The idea of “learning in public” in your first job means you’ll need to rely, in part, on others to share their experience and knowledge.
In our last post we talked about the intimidating state of learning in public once you’re in that first job after college or b-school.
Some fields have structure where newness is acknowledged, and learning is fostered in formal training. For example:
- In industry trades, apprentices train for up to six years to master their craft under the tutelage of a more experienced crafts-person
- Teachers have the chance to practice student-teaching with an experienced guide helping them through the introductory classroom experience.
- Doctors spend years in residencies before they can append “M.D.” or other letters to their names.
And then there’s you.
For many new careerists, unlike the examples above, there isn’t a clear ramp-up program to get you on your feet. And for any new careerist, there’s a certain amount of learning that comes only through your relationships with others.
Often this will include the dreaded task of asking others for help.
No matter how much you dread this, it is an inevitable part of starting your career. Unfortunately the first job often includes this self-imposed stigma of feeling “dumb.”
To the contrary, I want you to feel empowered and confident when you ask others for help! Learning how to do this will speed your induction process, and give you a great building block for your career.
10 secrets to asking for help
Instead of seeing it as an admission of weakness, see asking for help as an opportunity to reach out and build relationships with others as you learn. Here are some tips for doing so:
1. Assume that people are willing to help you. Don’t you enjoy being asked to share your insight on something or help someone beat a level on Angry Birds? Others do as well. Start by knowing that nearly all people want to share their expertise with you.
2. Don’t apologize. If you start every request with an apology, how good will you feel about asking? Apology implies that you SHOULD know something you legitimately don’t. It also dis-empowers you and sabotages your confidence. Be polite, be respectful, and don’t start by apologizing.
Listen to the difference between this request and the example in Points 3, and 4.
“Hi John, I’m really sorry to bother you; I know you’re super busy. I hate to have to ask you this question; since I’m new I still don’t know all this, but….”
3. Give context and time-frames. If you’re working on a customer issue that’s urgent, say so. If it’s something for the team, let them know. Who will fault you for trying to solve a customer problem or support the team’s mission?
“Hi John, I’m working on the Salk Customer project and I’d like to get this issue resolved for them today so that we’re in compliance with our service agreement.”
4. State the issue clearly. Provide the facts, the objective, and the specific issue.
“The installation is complete and correct. The software is loading nicely and in compliance with the terms. We need to get the report function working so test reports can be pulled tonight. However, we continues to get an error message when we ask for the report.”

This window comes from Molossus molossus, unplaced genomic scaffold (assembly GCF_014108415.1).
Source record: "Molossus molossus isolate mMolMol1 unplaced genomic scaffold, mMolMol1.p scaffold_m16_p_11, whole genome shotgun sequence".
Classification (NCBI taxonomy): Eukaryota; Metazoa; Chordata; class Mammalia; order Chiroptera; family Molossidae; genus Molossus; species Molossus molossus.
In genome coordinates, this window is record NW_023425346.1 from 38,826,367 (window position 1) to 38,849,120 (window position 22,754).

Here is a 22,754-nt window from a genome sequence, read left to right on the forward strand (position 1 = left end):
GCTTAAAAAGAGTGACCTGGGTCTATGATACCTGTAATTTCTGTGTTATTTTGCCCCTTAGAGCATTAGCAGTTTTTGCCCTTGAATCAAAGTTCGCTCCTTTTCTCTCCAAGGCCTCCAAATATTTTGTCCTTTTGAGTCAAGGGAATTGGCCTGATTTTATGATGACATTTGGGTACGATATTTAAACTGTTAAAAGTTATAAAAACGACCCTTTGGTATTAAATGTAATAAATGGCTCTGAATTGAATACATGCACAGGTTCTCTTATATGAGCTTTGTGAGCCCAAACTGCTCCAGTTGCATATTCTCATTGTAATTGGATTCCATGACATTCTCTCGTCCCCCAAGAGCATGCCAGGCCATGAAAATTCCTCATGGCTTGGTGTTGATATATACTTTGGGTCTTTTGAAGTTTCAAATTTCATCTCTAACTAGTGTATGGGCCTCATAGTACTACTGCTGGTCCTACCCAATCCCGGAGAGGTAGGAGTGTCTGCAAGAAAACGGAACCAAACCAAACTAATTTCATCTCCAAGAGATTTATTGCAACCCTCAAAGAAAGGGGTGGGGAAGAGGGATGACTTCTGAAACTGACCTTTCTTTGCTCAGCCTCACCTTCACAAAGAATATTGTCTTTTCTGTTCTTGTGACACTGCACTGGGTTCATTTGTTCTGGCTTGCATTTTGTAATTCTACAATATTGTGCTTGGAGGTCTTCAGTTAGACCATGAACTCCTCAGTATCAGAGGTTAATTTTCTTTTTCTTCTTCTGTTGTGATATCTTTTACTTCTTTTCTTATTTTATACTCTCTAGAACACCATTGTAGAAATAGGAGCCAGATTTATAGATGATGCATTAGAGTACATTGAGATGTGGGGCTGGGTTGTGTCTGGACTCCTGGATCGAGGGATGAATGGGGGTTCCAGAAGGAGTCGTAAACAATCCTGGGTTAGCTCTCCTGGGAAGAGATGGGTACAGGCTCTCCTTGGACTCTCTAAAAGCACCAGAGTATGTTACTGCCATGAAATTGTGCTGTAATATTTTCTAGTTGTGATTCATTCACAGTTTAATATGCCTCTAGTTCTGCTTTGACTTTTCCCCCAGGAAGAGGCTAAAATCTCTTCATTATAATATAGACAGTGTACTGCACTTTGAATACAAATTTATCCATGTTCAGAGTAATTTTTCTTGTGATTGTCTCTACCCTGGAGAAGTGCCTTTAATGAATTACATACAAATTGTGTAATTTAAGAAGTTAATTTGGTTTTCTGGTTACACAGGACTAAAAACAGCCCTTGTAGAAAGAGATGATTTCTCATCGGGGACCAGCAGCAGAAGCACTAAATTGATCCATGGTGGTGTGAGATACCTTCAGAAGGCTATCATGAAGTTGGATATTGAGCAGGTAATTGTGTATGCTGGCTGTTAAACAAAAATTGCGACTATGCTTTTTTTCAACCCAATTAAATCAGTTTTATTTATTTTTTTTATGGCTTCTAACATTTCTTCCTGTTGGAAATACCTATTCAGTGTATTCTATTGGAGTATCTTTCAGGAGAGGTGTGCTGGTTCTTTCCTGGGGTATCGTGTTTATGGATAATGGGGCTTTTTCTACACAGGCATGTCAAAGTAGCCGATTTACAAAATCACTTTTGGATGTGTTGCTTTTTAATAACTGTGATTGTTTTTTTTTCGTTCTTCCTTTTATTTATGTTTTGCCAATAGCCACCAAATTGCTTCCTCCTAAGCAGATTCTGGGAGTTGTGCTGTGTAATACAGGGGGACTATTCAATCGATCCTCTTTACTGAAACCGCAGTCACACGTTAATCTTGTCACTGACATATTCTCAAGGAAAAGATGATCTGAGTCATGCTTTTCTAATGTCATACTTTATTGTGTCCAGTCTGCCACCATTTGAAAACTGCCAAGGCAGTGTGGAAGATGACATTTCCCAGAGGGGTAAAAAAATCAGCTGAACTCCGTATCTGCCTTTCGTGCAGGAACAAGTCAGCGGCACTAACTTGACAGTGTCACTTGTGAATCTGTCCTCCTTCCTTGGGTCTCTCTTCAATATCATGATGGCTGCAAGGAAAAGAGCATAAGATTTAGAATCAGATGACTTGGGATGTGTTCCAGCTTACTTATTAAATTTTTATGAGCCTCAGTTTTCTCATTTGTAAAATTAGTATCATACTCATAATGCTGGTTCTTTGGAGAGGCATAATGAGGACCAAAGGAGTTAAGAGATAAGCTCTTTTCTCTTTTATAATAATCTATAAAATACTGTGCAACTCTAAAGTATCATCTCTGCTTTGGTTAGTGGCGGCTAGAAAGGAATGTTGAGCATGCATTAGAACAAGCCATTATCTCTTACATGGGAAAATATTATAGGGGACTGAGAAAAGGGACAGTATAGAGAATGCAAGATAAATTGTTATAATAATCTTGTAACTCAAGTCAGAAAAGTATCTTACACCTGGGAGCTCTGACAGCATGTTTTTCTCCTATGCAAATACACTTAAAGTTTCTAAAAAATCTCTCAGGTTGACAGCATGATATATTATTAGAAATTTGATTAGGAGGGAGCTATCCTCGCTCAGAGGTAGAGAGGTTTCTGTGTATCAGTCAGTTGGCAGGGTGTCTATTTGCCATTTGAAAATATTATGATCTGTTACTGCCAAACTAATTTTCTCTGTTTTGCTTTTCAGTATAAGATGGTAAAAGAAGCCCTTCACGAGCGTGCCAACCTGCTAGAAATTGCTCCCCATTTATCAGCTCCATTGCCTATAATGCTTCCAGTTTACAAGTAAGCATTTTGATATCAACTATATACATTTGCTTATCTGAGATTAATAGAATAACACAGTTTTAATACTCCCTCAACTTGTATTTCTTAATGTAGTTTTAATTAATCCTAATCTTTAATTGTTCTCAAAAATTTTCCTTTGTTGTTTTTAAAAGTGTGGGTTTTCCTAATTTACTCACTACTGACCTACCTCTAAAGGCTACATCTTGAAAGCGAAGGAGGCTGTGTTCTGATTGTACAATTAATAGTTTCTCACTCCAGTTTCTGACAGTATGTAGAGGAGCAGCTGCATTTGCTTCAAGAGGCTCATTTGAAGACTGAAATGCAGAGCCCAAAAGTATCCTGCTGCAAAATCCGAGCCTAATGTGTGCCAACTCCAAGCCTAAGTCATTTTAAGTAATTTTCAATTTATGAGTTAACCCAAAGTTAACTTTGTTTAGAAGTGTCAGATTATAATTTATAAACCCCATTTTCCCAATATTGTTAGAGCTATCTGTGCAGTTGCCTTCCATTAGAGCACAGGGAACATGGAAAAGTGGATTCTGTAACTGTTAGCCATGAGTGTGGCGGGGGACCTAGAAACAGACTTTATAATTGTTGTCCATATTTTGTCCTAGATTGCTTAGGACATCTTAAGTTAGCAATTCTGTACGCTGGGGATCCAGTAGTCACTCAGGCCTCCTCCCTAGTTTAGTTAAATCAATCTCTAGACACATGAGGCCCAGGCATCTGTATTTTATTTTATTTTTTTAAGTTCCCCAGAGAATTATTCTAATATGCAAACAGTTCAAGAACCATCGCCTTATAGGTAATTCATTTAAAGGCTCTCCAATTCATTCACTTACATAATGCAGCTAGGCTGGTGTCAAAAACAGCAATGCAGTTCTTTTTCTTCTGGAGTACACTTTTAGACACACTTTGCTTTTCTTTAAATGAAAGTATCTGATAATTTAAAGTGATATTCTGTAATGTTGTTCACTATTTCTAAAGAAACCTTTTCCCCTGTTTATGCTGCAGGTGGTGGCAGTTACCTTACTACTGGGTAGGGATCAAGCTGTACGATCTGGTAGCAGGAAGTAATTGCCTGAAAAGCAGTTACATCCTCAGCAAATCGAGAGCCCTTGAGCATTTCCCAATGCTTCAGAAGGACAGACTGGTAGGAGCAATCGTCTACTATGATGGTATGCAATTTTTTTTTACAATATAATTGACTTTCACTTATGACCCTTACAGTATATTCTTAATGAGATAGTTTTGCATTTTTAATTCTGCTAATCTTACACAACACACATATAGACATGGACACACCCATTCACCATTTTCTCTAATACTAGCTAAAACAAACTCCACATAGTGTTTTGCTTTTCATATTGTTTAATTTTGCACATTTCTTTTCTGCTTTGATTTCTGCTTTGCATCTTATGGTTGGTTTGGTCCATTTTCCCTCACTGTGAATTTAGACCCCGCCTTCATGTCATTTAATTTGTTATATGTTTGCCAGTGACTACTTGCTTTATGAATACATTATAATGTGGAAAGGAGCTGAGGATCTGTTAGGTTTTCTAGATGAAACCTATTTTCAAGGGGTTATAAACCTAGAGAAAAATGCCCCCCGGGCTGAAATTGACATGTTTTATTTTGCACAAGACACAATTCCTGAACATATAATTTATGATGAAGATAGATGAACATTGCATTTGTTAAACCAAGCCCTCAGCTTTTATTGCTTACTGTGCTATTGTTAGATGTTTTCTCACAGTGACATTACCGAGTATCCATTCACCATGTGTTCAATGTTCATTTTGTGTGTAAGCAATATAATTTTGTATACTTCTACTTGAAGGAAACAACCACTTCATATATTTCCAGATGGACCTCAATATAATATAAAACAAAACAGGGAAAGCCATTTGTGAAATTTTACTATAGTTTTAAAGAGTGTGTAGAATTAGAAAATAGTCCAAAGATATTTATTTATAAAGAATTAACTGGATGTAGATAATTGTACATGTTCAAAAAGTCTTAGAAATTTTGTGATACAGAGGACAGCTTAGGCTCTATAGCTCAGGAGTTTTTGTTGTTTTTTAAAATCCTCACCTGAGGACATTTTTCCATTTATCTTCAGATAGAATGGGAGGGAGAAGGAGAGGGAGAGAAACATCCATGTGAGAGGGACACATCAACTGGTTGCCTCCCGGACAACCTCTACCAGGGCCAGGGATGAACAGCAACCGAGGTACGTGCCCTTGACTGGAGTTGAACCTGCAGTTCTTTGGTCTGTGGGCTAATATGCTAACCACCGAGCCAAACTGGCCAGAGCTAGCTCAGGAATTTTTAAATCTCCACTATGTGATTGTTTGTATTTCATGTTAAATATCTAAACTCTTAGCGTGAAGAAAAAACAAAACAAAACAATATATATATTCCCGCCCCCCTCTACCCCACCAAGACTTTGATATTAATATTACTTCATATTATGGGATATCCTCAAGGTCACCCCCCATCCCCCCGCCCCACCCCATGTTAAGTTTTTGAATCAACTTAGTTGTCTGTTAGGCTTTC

5. Share what you’ve done to resolve the problem on your own. This lets people know you are “learning to fish” rather than just asking to be fed the answers. It demonstrates your problem solving capability. It also builds your confidence.
“I’ve tried tweaking the request code, we’ve consulted the manual and called the central help desk; we also had a software guy work on this. It is still not working properly.”
6. Ask a specific question. Get to the answer you are looking for. If you ask a vague question, you’ll get a vague answer. It also helps to let them know why you are asking them.
“What else should we try to resolve this issue by the end of the day?” or “What other resources might we access to correct the issue?” or “What technical checklist can we go through to make sure the pieces are all in place?”
“I know you’re a content expert in this area, and I am hoping you can point me in the right direction.”
7. Be courteous, respectful, and appreciative. Ask respectfully. Thank generously. Offer your help to them in return if there is ever an opportunity. Everyone appreciates knowing that they’ve been helpful.
8. Write things down. Most people will be happy to help, but if you start asking the same question repeatedly, it’s annoying. Don’t be annoying.
9. Tell others how helpful that person has been. This is good gossip. Spread it.
10. Follow up! After you’ve resolved the issue, share what you’ve learned, and let your adviser know what happened. It’s proactive on your part, and demonstrates your professionalism. S/he might also earn something from your experience!
What’s your experience been in asking for help? What have you found when you apply a structured and empowering approach, versus one that starts with an apology?
Lea McLeod, M.A. wants organizations to build talent funnels by hiring college grads who stick around because they’re highly engaged and satisfied at work. She wants grads to be ready for the work, and, feel empowered and confident in the process of transitioning from college. Her “Developing Patterns of Success™” workshop reveals the knowledge, skills and capabilities critical to workplace success from the first day on the first job. Formerly a Fortune 15 executive who kept busy leading global teams, Lea found great satisfaction in mentoring young professionals to deliver business-changing results. Find her at www.leamcleod.com.